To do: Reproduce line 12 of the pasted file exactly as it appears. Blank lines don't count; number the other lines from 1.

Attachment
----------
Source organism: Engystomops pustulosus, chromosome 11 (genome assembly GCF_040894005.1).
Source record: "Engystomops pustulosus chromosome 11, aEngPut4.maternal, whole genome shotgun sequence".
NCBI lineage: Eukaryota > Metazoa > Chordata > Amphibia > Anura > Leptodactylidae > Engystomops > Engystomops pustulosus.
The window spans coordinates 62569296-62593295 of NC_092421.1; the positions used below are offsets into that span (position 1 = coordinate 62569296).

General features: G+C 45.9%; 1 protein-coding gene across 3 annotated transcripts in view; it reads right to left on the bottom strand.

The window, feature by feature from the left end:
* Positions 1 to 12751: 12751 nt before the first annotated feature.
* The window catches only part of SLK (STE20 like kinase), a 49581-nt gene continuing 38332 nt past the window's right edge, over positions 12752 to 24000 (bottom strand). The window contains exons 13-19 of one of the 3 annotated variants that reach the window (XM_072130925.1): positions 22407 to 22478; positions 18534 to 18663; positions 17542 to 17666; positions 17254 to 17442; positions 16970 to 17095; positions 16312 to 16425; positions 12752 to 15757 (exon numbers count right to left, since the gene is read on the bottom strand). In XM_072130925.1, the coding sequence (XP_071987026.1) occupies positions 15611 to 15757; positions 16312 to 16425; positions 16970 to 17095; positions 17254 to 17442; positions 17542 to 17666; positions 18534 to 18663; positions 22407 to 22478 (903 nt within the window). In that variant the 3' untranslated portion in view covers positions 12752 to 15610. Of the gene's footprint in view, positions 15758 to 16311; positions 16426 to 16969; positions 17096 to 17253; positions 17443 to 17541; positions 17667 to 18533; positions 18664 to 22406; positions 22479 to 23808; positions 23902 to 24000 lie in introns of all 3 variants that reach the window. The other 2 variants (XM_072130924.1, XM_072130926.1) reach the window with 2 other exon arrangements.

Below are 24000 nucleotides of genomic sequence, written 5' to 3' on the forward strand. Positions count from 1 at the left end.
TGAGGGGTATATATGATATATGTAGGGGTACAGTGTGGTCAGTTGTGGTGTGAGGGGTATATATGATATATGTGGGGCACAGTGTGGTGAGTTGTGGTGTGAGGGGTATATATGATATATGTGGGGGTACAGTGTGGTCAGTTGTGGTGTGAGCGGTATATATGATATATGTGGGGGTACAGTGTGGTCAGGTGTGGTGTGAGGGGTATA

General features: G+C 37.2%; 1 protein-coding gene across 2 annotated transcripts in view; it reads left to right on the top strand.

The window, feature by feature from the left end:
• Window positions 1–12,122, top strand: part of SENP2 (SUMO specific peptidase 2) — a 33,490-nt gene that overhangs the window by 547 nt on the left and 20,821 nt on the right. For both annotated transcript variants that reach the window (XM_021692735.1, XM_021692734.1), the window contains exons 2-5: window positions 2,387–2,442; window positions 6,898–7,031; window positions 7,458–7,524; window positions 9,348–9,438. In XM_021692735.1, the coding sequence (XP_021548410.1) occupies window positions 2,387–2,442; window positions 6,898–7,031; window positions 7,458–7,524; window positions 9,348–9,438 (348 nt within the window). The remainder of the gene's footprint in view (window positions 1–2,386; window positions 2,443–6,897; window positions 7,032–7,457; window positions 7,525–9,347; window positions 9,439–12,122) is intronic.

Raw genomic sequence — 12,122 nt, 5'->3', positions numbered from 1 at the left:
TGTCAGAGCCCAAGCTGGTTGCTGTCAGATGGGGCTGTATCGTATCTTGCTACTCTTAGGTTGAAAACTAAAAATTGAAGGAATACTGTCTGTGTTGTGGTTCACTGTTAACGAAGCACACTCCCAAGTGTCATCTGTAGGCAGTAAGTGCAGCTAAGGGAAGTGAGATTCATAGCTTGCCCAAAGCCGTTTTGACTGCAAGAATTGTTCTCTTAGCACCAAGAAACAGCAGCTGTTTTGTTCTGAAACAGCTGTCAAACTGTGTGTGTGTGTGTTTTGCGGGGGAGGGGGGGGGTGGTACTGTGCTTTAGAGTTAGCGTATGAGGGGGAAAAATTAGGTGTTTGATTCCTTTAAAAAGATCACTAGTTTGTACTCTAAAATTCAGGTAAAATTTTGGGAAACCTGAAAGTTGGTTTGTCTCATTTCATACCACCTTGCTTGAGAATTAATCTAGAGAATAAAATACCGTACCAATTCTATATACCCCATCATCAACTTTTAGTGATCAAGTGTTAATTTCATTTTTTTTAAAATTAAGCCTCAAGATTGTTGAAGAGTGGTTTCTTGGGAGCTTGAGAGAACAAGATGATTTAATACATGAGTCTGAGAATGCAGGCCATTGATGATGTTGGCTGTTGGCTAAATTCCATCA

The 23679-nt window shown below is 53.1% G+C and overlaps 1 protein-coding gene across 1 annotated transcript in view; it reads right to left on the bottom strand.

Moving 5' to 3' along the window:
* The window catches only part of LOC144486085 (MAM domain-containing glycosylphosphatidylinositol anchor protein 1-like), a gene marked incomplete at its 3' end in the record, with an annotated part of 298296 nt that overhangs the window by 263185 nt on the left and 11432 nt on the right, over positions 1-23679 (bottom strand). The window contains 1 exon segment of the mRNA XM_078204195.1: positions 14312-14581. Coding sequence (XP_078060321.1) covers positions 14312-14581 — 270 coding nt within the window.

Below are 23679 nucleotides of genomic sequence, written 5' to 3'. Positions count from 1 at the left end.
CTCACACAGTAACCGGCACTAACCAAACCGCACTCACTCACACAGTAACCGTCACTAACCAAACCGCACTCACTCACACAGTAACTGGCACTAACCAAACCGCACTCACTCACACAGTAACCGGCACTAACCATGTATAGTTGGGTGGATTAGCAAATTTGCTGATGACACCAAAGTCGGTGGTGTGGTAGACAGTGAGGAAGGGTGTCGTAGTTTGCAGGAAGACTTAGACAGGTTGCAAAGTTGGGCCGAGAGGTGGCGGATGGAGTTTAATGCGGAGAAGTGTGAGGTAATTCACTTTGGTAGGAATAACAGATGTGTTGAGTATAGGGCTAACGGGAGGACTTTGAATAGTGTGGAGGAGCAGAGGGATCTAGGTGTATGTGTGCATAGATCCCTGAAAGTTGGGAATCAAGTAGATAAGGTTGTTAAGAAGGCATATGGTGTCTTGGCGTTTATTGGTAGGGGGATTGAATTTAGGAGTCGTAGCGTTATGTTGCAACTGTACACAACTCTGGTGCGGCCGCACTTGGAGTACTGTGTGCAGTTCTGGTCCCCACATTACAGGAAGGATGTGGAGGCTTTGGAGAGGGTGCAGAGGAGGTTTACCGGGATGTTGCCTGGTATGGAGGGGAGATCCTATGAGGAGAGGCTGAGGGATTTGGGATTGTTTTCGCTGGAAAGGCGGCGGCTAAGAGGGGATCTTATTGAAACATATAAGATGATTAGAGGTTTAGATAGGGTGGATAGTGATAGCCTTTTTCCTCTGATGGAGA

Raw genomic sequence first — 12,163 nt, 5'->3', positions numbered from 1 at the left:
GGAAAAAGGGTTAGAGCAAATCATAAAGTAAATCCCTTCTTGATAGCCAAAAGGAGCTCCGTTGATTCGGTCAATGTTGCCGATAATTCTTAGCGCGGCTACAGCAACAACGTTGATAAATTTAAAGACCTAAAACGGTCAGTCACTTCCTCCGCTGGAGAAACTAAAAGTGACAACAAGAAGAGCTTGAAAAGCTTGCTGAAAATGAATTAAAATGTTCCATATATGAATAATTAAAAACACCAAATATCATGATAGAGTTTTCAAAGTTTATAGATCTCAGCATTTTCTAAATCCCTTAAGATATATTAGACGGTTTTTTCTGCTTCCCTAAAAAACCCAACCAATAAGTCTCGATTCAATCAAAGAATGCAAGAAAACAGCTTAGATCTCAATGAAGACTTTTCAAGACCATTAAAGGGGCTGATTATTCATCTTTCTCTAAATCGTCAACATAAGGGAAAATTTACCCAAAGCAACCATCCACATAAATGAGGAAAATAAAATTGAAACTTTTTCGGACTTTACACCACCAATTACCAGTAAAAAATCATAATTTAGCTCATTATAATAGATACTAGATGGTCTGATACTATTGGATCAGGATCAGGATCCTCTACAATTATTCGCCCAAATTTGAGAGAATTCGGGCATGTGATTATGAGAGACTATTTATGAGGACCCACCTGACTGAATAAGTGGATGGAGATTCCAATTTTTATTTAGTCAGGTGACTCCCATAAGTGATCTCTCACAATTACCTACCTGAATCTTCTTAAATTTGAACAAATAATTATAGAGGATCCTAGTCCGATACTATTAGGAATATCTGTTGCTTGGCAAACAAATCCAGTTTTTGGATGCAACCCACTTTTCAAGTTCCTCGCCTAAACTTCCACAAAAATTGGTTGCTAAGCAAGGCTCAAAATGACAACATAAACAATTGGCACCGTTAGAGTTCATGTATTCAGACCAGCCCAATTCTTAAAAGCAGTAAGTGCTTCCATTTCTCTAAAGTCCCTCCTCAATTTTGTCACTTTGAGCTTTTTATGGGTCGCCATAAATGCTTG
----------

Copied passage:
The window, feature by feature from the left end: